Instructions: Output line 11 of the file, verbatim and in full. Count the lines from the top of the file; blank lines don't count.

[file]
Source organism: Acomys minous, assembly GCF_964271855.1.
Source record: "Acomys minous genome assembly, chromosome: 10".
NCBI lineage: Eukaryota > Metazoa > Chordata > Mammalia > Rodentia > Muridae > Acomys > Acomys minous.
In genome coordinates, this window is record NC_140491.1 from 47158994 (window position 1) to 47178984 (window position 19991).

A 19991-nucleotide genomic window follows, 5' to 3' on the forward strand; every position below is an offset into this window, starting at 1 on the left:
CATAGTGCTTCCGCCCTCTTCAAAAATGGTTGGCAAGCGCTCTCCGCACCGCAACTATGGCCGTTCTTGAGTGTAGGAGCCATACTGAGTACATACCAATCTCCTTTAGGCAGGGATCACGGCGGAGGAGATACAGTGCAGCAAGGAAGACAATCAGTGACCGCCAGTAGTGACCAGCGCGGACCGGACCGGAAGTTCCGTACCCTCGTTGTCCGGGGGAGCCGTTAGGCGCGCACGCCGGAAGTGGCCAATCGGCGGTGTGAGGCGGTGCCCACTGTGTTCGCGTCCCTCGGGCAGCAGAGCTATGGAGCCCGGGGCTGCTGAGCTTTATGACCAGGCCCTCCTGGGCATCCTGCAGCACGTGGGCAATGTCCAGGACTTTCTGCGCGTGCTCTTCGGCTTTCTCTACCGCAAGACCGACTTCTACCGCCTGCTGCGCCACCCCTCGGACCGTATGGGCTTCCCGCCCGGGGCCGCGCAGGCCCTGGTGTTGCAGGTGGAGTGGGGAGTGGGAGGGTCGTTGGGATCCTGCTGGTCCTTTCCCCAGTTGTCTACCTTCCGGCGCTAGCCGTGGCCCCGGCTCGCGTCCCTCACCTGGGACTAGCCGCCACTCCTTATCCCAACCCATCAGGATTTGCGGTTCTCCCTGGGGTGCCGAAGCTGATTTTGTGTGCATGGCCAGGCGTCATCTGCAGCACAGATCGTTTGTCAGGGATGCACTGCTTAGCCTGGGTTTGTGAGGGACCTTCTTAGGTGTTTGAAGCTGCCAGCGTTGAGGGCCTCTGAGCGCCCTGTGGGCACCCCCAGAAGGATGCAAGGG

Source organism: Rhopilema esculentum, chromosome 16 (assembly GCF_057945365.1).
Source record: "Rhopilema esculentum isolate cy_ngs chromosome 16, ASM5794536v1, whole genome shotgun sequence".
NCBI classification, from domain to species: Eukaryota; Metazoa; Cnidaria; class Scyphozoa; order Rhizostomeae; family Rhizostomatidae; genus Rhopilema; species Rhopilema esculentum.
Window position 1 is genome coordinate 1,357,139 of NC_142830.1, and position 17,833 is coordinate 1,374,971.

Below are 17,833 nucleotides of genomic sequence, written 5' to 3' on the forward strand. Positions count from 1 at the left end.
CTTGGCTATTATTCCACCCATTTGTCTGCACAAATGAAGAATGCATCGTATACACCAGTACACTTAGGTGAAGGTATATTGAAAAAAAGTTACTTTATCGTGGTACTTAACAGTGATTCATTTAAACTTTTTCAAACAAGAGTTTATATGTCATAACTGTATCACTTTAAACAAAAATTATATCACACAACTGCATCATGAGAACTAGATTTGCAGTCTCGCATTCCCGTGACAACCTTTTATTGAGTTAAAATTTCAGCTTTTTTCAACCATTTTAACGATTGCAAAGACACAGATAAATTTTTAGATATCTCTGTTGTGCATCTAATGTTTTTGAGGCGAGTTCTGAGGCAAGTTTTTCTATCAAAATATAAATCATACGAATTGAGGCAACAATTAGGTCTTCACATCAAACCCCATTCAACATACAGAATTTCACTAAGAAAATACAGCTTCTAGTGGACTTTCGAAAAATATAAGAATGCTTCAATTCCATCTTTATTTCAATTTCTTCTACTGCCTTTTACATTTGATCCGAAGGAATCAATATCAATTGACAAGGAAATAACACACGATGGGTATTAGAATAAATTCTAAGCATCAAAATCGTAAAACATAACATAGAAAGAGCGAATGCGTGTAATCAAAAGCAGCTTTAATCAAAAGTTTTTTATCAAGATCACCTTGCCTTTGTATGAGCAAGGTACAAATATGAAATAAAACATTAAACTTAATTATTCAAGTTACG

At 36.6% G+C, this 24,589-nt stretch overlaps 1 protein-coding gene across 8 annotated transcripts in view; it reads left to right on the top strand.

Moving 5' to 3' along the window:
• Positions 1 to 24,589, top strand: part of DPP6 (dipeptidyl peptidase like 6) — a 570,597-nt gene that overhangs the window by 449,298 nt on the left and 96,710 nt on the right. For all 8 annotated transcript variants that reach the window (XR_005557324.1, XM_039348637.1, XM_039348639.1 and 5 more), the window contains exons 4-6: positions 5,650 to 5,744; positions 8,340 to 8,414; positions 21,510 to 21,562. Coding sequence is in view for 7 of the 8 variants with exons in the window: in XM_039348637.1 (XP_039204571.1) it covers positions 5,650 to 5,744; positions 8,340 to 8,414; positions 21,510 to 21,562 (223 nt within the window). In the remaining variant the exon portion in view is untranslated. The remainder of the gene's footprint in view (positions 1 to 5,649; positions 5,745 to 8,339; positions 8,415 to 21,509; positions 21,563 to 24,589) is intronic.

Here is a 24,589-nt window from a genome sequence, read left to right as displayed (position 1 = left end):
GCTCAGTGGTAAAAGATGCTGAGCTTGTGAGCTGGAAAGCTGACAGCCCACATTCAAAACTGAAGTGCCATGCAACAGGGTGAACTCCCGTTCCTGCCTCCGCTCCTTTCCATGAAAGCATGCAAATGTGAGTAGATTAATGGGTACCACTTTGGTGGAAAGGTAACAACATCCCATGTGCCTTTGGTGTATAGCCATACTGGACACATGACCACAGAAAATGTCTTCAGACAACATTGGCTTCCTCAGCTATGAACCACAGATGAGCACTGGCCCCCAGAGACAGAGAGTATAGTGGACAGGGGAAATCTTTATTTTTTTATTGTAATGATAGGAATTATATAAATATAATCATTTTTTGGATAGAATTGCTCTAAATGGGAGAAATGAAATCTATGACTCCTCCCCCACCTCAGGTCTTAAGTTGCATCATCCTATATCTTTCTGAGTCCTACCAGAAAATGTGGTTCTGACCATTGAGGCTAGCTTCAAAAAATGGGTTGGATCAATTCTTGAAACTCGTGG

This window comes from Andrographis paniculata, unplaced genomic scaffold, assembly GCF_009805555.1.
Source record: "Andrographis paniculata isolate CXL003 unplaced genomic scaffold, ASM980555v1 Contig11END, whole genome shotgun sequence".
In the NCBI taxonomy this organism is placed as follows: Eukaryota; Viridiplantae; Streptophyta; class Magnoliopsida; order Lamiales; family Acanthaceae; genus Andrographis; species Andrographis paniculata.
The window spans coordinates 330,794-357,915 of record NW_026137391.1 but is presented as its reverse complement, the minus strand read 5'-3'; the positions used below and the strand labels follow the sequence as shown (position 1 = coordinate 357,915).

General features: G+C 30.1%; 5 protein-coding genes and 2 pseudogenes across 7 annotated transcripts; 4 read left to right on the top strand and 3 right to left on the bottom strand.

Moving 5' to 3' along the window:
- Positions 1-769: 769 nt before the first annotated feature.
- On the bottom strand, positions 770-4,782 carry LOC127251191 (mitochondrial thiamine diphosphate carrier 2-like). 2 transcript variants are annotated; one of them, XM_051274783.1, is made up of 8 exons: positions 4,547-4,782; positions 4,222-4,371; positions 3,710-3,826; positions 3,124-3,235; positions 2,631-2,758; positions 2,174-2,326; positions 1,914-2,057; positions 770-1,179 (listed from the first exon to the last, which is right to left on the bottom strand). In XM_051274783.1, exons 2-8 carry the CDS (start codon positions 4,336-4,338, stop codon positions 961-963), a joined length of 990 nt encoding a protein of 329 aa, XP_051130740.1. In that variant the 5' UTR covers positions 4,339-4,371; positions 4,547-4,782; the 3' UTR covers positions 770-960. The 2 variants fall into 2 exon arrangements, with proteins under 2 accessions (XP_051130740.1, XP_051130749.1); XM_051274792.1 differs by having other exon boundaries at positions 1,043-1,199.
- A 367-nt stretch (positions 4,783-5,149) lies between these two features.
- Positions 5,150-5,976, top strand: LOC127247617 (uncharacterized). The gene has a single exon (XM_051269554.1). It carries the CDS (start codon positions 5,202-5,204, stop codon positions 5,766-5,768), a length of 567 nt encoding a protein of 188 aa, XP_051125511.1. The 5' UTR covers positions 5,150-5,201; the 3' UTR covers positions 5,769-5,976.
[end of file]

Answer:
Below are 17,833 nucleotides of genomic sequence, written 5' to 3' on the forward strand. Positions count from 1 at the left end.